(A further proofing note. I know I promised to keep this simple, but as an aside, if you read this post within a day or two of my posting, look at how the share price of a company can be affected by a promise of a loyalty issue. Take a look at ASX:TNO, a newly listed ASX company that plans on a loyalty issue of options at 1c on a 1:4 basis. The strike price of the options is 25c with a two year expiry date. Also, watch what happens to the share price come ex-date. I should say here that I hold ASX:TNO. Whether I hold for the free options or sell for the profit will depend on the overlaying share price action between now and the ex-date.)

    Some leftover bibs and bobs
    Other types of capital raisings

    Share purchase plans (SPP)

    These are offered to holders in specific dollar amounts at a specific price.

    Share purchase plan example.pdf

    These are usually offered to Sophisticated Investors. Existing holders may or may not get a look in.

    VWAP – Volume weighted average price
    More often than not, when reading the prospectus or the announcement, you will see this anachronism used. Capital raisings are generally (but not always) issued at a discount to the current share price to make them attractive to investors. A prospectus may mention VWAP when they set the issue price.

    VWAP is a calculation of the average price a share trades at over a specified period of time. It is the total value of shares traded divided by the number of shares traded.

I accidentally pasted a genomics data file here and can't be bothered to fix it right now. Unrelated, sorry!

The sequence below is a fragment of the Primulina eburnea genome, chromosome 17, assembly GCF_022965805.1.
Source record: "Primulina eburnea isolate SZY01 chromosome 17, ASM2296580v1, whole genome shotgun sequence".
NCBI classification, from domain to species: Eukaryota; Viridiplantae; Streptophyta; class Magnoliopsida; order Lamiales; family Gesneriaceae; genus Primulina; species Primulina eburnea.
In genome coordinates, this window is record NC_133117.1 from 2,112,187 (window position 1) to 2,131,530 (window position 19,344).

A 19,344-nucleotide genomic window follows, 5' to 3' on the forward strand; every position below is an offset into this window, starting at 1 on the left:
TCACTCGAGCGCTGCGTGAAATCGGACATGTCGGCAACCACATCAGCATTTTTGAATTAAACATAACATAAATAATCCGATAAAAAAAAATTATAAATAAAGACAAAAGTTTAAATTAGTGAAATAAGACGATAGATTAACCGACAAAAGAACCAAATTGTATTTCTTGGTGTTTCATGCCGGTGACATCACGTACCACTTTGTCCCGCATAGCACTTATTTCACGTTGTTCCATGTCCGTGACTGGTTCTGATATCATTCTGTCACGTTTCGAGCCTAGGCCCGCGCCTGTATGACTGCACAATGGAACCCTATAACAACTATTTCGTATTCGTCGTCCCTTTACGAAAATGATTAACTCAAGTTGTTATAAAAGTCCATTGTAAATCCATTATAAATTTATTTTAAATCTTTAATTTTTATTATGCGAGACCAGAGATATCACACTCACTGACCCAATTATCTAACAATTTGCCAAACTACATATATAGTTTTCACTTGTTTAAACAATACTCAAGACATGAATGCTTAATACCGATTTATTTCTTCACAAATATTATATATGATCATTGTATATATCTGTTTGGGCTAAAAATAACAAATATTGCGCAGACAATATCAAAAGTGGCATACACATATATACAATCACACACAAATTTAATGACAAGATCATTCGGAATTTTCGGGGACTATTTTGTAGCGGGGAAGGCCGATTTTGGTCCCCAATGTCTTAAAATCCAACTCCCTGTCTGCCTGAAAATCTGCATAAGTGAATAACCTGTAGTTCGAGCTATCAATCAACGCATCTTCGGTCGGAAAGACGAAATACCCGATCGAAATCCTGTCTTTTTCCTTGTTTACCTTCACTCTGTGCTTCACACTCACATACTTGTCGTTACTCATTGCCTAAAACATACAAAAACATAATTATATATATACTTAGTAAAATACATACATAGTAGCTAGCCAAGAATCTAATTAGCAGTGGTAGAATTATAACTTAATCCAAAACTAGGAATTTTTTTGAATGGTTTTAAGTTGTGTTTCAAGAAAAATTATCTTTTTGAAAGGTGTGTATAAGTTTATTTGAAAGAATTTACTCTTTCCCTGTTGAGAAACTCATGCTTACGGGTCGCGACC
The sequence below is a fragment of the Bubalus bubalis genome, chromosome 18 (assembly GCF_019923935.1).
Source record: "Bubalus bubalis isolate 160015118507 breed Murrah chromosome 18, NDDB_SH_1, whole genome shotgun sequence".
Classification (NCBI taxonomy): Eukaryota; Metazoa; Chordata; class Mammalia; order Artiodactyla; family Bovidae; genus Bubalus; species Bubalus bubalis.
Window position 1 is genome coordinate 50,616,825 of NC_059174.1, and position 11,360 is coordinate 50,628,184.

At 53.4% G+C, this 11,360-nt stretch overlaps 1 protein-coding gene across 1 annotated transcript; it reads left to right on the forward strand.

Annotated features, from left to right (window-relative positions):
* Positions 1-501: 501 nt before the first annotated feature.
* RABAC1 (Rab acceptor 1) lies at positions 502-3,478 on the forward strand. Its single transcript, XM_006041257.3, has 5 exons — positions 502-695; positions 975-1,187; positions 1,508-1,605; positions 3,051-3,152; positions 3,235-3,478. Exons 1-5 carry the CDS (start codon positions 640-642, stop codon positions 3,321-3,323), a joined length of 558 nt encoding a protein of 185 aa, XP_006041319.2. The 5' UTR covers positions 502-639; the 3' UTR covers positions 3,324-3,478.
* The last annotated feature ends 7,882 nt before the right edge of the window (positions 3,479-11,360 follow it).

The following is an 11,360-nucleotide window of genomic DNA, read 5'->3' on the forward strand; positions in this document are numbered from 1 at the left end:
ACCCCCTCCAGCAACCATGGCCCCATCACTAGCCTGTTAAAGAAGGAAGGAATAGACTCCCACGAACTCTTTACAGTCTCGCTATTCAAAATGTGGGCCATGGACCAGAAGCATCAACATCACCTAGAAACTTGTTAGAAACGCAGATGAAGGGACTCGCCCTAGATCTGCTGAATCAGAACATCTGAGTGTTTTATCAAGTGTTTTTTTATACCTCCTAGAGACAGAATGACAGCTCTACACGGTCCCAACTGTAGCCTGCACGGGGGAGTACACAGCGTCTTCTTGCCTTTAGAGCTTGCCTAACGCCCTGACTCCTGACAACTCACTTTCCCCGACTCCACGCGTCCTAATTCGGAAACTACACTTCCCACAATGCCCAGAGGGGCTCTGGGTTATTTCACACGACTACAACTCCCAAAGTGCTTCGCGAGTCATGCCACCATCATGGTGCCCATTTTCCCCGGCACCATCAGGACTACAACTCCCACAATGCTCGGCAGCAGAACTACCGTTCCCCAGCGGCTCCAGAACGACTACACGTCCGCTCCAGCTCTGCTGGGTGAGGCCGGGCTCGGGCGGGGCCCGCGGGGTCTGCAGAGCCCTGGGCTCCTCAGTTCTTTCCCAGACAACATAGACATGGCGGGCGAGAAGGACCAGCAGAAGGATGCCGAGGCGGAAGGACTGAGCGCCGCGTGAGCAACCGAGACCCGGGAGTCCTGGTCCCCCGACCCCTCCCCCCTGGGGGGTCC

So what does ‘subject to shareholder approval’ mean?
    Companies are limited to how many shares they can issue within a year without shareholder approval. Under listing rules 7.1 and 7.1a, a company can only issue 15% and an additional 10% respectively of the existing shares on issue without shareholder approval. If a company wishes to issue more shares than the listing rule allows during a rights issue, they must seek shareholder approval. This is usually ratified at the AGM but may need to occur at a general meeting prior to the AGM. Details of this will be mentioned in the prospectus.

    Chapter 7 listing rules.pdf

    One last thing, over time you will notice some price action ‘givens’ that are associated with rights issues or other capital raisings directly related to how the shares trade according to the timetable of cum and ex-dates. Note these down for future reference and learning.

    So I hope I covered off on everything @Madmin. If you got something from this post, you may like this one as well. It explains company issued options.

    So I’ll get back to my next post related to getting your head around assay results. I’m hoping to have it finished by Christmas. I’m at 25 pages so far and think I’m only half way.